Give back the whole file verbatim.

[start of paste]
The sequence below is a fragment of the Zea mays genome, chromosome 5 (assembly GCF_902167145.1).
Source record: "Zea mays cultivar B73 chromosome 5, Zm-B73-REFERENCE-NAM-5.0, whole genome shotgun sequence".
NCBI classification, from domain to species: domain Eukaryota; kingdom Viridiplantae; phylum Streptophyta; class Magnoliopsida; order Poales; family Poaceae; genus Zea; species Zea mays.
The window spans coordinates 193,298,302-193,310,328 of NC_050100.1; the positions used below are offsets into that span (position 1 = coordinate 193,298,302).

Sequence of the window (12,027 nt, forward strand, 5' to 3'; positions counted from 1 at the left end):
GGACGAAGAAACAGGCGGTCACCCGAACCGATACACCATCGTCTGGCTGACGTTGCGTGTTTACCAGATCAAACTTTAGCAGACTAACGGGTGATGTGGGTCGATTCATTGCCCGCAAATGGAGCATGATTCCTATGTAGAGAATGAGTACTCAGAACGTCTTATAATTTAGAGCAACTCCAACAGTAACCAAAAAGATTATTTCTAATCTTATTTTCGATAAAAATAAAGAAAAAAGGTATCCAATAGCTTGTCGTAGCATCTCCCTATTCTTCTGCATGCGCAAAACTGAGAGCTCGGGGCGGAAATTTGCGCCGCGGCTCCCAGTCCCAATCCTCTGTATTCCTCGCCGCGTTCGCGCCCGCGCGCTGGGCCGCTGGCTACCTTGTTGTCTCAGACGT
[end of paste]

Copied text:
The sequence below is a fragment of the Zea mays genome, chromosome 5 (assembly GCF_902167145.1).
Source record: "Zea mays cultivar B73 chromosome 5, Zm-B73-REFERENCE-NAM-5.0, whole genome shotgun sequence".
NCBI classification, from domain to species: domain Eukaryota; kingdom Viridiplantae; phylum Streptophyta; class Magnoliopsida; order Poales; family Poaceae; genus Zea; species Zea mays.
The window spans coordinates 193,298,302-193,310,328 of NC_050100.1; the positions used below are offsets into that span (position 1 = coordinate 193,298,302).

Sequence of the window (12,027 nt, forward strand, 5' to 3'; positions counted from 1 at the left end):
GGACGAAGAAACAGGCGGTCACCCGAACCGATACACCATCGTCTGGCTGACGTTGCGTGTTTACCAGATCAAACTTTAGCAGACTAACGGGTGATGTGGGTCGATTCATTGCCCGCAAATGGAGCATGATTCCTATGTAGAGAATGAGTACTCAGAACGTCTTATAATTTAGAGCAACTCCAACAGTAACCAAAAAGATTATTTCTAATCTTATTTTCGATAAAAATAAAGAAAAAAGGTATCCAATAGCTTGTCGTAGCATCTCCCTATTCTTCTGCATGCGCAAAACTGAGAGCTCGGGGCGGAAATTTGCGCCGCGGCTCCCAGTCCCAATCCTCTGTATTCCTCGCCGCGTTCGCGCCCGCGCGCTGGGCCGCTGGCTACCTTGTTGTCTCAGACGT